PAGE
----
Before Frédéric Jung and his family arrived in San Francisco, he sang songs about the location of his new Consul General assignment with his two young daughters to help get them excited about the move from Paris.
“San Francisco is present in French culture in many ways,” Jung said. “In order to have my three-year old daughter dive into San Francisco before we left, I would sing or play her some songs about San Francisco. There are many of them in the French culture – very traditional ones and some more typical ones from the ’70s also.”
An example that Jung showed off was a 1961 song, Santiano, that was inspired by a sea shanty. Made popular by French singer Hugues Aufray, it’s a tale of a French sailor headed to San Francisco on the ship Santiano to take advantage of the 1850s Gold Rush and the courage it took to make the journey.
Tiens bon la vague et tiens bon le vent
Hissez haut! Santiano!
Si Dieu veut, toujours droit devant
Nous irons jusqu’a San Francisco
Hold on to the wave and hold on to the wind
Hoist high! Santiano!
God willing, always straight ahead
We will go to San Francisco
Courage is probably a good word to hold onto as the three to four-year assignment brought Jung, his wife and two daughters (the second one is now seven months old) to California in the middle of the Covid-19 pandemic in August, along with raging forest fires in California and Oregon and the resulting intense air pollution. The family had to quarantine for two weeks at the French Residence, which means the kids could not immediately explore Golden Gate Park, Twin Peaks, Sutro Forest, much less the city, all which can be seen from the residence’s windows. But both Jung and his wife were happy to be there.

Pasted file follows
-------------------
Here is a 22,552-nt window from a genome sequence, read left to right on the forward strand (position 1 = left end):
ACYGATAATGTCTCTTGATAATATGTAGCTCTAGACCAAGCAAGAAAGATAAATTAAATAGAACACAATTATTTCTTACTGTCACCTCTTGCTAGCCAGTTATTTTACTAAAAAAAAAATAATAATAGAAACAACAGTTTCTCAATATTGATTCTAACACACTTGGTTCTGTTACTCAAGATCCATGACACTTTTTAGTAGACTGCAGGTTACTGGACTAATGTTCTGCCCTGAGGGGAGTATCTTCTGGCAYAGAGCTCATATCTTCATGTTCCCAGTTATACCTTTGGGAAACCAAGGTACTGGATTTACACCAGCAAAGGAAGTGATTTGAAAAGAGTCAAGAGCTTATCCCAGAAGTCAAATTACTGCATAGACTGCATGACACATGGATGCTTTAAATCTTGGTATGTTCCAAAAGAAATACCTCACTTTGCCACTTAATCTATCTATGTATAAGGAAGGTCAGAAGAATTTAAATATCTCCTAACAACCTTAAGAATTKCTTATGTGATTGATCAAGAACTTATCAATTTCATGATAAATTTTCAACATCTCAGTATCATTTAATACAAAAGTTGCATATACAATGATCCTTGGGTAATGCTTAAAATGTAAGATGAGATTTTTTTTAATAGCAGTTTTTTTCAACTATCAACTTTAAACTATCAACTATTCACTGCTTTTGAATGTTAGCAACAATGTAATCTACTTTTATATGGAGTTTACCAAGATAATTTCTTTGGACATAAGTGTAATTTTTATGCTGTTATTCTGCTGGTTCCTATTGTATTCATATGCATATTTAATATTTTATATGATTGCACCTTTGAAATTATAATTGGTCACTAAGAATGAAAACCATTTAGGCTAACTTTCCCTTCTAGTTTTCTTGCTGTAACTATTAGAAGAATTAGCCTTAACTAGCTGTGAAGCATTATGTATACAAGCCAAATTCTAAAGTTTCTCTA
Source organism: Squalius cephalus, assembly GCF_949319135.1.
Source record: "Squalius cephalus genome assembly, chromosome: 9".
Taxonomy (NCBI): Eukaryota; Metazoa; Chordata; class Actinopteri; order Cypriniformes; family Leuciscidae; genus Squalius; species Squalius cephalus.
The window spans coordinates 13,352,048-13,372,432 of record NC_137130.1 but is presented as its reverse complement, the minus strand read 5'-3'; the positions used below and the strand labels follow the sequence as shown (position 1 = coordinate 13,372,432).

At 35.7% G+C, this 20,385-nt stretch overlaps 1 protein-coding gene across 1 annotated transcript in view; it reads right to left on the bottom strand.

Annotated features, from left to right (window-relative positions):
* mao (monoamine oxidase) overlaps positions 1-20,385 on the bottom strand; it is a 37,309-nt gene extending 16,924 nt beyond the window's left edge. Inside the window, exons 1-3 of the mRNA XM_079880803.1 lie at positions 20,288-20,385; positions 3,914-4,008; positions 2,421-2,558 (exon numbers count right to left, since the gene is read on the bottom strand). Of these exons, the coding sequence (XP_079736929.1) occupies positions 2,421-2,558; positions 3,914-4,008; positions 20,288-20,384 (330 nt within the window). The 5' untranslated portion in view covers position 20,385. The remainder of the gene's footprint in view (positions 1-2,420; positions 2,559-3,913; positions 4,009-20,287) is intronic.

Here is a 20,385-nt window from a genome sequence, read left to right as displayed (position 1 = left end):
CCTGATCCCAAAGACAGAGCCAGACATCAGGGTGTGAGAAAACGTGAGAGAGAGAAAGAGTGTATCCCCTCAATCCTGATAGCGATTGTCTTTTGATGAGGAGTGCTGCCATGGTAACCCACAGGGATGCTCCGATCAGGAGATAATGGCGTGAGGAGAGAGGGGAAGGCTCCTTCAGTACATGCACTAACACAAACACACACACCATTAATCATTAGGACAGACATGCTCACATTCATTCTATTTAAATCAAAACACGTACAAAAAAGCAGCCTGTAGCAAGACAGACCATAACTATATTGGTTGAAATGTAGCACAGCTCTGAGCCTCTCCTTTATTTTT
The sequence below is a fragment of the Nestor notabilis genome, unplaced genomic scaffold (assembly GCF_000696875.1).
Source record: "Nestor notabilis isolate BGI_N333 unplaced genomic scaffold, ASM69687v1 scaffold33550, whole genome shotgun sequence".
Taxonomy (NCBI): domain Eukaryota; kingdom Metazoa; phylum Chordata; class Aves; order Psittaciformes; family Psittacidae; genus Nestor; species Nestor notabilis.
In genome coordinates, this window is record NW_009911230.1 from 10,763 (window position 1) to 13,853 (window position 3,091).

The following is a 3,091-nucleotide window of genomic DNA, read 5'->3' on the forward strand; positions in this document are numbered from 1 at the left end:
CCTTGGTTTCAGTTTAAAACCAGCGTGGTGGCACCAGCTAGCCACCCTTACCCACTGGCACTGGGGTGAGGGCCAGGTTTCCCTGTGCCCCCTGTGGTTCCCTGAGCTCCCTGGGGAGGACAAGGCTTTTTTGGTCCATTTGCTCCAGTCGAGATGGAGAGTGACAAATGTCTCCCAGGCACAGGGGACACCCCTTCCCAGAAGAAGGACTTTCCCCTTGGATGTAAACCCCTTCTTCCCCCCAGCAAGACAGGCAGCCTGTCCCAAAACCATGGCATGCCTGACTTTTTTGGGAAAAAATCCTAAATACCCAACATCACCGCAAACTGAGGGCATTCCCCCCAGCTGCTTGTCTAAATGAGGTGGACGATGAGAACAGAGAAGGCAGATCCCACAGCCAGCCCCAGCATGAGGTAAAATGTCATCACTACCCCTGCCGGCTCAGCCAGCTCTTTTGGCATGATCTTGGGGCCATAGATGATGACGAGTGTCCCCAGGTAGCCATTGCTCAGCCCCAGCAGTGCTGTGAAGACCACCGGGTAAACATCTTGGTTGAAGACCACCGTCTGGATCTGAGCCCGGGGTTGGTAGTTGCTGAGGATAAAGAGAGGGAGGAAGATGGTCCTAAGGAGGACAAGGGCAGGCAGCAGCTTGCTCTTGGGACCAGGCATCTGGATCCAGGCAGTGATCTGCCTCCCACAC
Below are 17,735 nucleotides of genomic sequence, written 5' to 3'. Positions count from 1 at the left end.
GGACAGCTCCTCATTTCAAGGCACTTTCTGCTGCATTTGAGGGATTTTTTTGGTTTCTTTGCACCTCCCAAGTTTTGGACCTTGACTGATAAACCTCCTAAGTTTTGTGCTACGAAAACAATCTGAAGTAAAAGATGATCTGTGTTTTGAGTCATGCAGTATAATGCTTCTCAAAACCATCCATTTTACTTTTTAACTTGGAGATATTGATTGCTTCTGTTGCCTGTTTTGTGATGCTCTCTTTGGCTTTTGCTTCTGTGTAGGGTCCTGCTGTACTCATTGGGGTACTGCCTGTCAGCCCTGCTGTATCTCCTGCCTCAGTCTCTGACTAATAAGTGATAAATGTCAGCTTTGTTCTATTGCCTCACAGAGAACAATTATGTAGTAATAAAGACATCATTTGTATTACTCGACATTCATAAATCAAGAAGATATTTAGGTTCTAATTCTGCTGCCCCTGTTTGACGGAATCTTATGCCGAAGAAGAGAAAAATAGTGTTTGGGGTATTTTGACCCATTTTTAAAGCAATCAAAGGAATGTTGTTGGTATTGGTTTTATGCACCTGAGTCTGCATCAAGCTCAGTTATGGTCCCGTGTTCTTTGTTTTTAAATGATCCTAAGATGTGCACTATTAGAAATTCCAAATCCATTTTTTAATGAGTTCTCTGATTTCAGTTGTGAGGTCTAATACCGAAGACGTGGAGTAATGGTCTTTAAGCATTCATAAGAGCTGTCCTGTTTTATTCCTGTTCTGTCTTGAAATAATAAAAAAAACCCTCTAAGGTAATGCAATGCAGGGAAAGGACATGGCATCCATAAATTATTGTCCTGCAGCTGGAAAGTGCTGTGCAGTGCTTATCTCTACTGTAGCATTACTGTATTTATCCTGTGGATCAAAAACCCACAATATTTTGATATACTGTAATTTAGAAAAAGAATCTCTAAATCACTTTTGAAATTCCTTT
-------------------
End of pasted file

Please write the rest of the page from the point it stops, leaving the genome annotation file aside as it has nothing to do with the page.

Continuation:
Jung spent 16 years in the Ministry of Europe and Foreign Affairs in various positions including Paris, Brussels and New York. His wife had attended U.S. schools as a child and later a U.S. university and wanted to pass on that cultural experience to her daughters. Jung wanted a position on the West Coast to find out more about the west side of the U.S. The Consul General position covers 10 western states, including Hawaii.
“The core of a consular job . . . is in helping out the community and I have interest in that,” said Jung. “So, my wishes met perfectly with the needs of the position. I’m a lucky person.”
Responding to the needs of the French community in his 10–state territory right now is largely focused on keeping people, when possible, circulating between the U.S. and France. For example, currently France has restrictions on U.S. citizens travelling to France requiring documentation that their travel is essential. For American entrepreneurs with business in France, the consulate provides the correct travel papers so they can continue their work. Another example, if one of the couples is French and they are separated between the two countries, the two are allowed to join each other in France.
“This is France, so we consider love now,” said Jung. “If partners who are in love but not married are separated in the two countries, they deserve to unite. It takes a bit of research to prove it, but we propose exemptions so couples can unite.”